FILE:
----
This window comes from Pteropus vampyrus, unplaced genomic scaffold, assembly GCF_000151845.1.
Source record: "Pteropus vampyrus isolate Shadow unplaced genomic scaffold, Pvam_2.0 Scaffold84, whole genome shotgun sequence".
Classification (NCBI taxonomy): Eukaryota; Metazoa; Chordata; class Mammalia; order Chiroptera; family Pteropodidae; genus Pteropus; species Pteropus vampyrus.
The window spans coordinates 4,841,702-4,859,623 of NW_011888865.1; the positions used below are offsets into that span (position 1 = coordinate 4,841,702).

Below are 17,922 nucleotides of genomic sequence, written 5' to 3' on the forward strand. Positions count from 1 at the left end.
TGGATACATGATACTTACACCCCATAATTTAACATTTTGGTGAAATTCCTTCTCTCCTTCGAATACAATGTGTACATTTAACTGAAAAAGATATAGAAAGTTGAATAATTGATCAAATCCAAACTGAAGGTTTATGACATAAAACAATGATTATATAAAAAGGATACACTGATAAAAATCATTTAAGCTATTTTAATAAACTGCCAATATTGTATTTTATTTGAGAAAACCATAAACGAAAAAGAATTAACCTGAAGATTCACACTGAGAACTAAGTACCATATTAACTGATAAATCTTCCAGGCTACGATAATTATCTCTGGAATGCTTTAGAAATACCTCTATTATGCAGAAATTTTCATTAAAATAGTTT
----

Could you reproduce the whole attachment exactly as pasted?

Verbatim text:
This window comes from Pteropus vampyrus, unplaced genomic scaffold, assembly GCF_000151845.1.
Source record: "Pteropus vampyrus isolate Shadow unplaced genomic scaffold, Pvam_2.0 Scaffold84, whole genome shotgun sequence".
Classification (NCBI taxonomy): Eukaryota; Metazoa; Chordata; class Mammalia; order Chiroptera; family Pteropodidae; genus Pteropus; species Pteropus vampyrus.
The window spans coordinates 4,841,702-4,859,623 of NW_011888865.1; the positions used below are offsets into that span (position 1 = coordinate 4,841,702).

Below are 17,922 nucleotides of genomic sequence, written 5' to 3' on the forward strand. Positions count from 1 at the left end.
TGGATACATGATACTTACACCCCATAATTTAACATTTTGGTGAAATTCCTTCTCTCCTTCGAATACAATGTGTACATTTAACTGAAAAAGATATAGAAAGTTGAATAATTGATCAAATCCAAACTGAAGGTTTATGACATAAAACAATGATTATATAAAAAGGATACACTGATAAAAATCATTTAAGCTATTTTAATAAACTGCCAATATTGTATTTTATTTGAGAAAACCATAAACGAAAAAGAATTAACCTGAAGATTCACACTGAGAACTAAGTACCATATTAACTGATAAATCTTCCAGGCTACGATAATTATCTCTGGAATGCTTTAGAAATACCTCTATTATGCAGAAATTTTCATTAAAATAGTTT